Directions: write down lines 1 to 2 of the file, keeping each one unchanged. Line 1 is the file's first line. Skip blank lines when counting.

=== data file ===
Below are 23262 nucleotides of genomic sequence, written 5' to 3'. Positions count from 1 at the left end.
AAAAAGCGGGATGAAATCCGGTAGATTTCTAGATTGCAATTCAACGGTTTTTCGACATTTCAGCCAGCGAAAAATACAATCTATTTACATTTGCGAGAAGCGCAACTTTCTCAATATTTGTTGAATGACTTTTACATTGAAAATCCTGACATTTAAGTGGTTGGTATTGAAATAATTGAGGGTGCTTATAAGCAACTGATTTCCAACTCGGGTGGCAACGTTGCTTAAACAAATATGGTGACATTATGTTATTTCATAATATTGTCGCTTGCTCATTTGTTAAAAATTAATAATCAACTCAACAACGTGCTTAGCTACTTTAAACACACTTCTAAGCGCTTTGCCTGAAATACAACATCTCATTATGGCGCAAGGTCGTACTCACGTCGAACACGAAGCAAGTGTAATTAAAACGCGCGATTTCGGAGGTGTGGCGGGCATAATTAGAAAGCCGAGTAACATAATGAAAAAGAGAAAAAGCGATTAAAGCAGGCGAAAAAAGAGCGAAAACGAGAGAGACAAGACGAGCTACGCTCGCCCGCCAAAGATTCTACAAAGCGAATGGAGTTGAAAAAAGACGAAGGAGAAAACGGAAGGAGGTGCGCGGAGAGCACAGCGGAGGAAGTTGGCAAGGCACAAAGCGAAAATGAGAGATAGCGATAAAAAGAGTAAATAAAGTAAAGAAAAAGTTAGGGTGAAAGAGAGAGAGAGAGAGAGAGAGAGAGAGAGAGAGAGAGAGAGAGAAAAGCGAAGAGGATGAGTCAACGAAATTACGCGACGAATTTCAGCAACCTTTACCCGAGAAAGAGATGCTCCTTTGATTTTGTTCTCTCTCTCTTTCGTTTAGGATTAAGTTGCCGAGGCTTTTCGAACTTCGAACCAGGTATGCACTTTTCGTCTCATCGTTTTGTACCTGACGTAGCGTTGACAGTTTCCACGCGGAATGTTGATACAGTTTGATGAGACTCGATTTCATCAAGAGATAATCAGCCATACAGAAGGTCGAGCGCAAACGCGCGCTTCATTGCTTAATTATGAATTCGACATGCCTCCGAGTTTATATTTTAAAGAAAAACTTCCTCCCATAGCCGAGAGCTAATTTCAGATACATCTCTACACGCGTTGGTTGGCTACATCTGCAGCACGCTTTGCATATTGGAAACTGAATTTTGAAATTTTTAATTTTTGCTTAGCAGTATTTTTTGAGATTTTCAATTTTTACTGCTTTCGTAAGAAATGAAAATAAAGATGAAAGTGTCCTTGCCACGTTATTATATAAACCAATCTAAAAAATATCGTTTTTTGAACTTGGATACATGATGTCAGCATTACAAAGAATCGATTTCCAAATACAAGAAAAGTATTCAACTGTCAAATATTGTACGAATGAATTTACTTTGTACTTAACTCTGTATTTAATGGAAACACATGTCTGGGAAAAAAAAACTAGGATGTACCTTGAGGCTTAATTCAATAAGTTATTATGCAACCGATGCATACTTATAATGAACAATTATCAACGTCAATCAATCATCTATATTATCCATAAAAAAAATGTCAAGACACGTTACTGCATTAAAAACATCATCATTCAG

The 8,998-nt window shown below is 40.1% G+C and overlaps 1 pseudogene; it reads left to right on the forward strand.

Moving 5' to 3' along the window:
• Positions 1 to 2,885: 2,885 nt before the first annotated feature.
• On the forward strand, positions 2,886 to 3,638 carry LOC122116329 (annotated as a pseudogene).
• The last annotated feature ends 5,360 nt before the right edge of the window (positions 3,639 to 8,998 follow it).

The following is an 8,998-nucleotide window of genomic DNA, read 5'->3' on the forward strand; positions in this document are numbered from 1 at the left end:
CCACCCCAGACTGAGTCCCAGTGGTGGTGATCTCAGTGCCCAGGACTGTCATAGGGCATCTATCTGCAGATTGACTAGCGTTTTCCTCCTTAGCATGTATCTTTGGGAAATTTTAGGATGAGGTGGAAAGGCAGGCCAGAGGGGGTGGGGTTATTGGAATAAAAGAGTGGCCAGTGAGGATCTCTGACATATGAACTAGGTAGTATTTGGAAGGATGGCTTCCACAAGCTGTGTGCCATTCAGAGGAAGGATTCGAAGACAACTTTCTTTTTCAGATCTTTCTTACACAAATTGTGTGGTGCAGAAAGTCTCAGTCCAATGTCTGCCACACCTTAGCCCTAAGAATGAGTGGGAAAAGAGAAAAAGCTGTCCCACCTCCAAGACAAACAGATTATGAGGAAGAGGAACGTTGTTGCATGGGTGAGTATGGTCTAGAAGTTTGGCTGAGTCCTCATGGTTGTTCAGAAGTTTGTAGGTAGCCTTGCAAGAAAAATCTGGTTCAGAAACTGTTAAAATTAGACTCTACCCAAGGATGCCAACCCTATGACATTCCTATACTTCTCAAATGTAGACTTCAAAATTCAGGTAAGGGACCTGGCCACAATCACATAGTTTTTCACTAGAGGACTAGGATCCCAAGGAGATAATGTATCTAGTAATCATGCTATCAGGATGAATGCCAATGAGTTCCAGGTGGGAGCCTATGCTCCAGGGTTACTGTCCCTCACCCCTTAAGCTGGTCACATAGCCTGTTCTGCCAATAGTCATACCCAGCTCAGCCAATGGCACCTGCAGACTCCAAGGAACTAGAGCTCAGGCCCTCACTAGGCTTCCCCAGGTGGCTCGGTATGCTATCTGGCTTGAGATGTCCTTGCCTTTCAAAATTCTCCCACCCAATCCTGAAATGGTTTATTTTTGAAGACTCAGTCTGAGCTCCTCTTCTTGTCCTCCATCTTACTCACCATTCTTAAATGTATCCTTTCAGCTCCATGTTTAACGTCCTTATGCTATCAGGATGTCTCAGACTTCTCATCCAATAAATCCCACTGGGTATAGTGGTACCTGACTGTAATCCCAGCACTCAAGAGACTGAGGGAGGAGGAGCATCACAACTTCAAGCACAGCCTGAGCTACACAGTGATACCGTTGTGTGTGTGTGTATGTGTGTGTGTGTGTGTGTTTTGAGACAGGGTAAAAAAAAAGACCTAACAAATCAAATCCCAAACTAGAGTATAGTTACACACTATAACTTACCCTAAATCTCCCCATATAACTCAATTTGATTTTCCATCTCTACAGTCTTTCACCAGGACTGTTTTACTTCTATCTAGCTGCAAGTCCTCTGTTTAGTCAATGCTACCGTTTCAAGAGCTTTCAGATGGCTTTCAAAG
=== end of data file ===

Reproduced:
Below are 23262 nucleotides of genomic sequence, written 5' to 3'. Positions count from 1 at the left end.
AAAAAGCGGGATGAAATCCGGTAGATTTCTAGATTGCAATTCAACGGTTTTTCGACATTTCAGCCAGCGAAAAATACAATCTATTTACATTTGCGAGAAGCGCAACTTTCTCAATATTTGTTGAATGACTTTTACATTGAAAATCCTGACATTTAAGTGGTTGGTATTGAAATAATTGAGGGTGCTTATAAGCAACTGATTTCCAACTCGGGTGGCAACGTTGCTTAAACAAATATGGTGACATTATGTTATTTCATAATATTGTCGCTTGCTCATTTGTTAAAAATTAATAATCAACTCAACAACGTGCTTAGCTACTTTAAACACACTTCTAAGCGCTTTGCCTGAAATACAACATCTCATTATGGCGCAAGGTCGTACTCACGTCGAACACGAAGCAAGTGTAATTAAAACGCGCGATTTCGGAGGTGTGGCGGGCATAATTAGAAAGCCGAGTAACATAATGAAAAAGAGAAAAAGCGATTAAAGCAGGCGAAAAAAGAGCGAAAACGAGAGAGACAAGACGAGCTACGCTCGCCCGCCAAAGATTCTACAAAGCGAATGGAGTTGAAAAAAGACGAAGGAGAAAACGGAAGGAGGTGCGCGGAGAGCACAGCGGAGGAAGTTGGCAAGGCACAAAGCGAAAATGAGAGATAGCGATAAAAAGAGTAAATAAAGTAAAGAAAAAGTTAGGGTGAAAGAGAGAGAGAGAGAGAGAGAGAGAGAGAGAGAGAGAGAGAGAGAAAAGCGAAGAGGATGAGTCAACGAAATTACGCGACGAATTTCAGCAACCTTTACCCGAGAAAGAGATGCTCCTTTGATTTTGTTCTCTCTCTCTTTCGTTTAGGATTAAGTTGCCGAGGCTTTTCGAACTTCGAACCAGGTATGCACTTTTCGTCTCATCGTTTTGTACCTGACGTAGCGTTGACAGTTTCCACGCGGAATGTTGATACAGTTTGATGAGACTCGATTTCATCAAGAGATAATCAGCCATACAGAAGGTCGAGCGCAAACGCGCGCTTCATTGCTTAATTATGAATTCGACATGCCTCCGAGTTTATATTTTAAAGAAAAACTTCCTCCCATAGCCGAGAGCTAATTTCAGATACATCTCTACACGCGTTGGTTGGCTACATCTGCAGCACGCTTTGCATATTGGAAACTGAATTTTGAAATTTTTAATTTTTGCTTAGCAGTATTTTTTGAGATTTTCAATTTTTACTGCTTTCGTAAGAAATGAAAATAAAGATGAAAGTGTCCTTGCCACGTTATTATATAAACCAATCTAAAAAATATCGTTTTTTGAACTTGGATACATGATGTCAGCATTACAAAGAATCGATTTCCAAATACAAGAAAAGTATTCAACTGTCAAATATTGTACGAATGAATTTACTTTGTACTTAACTCTGTATTTAATGGAAACACATGTCTGGGAAAAAAAAACTAGGATGTACCTTGAGGCTTAATTCAATAAGTTATTATGCAACCGATGCATACTTATAATGAACAATTATCAACGTCAATCAATCATCTATATTATCCATAAAAAAAATGTCAAGACACGTTACTGCATTAAAAACATCATCATTCAG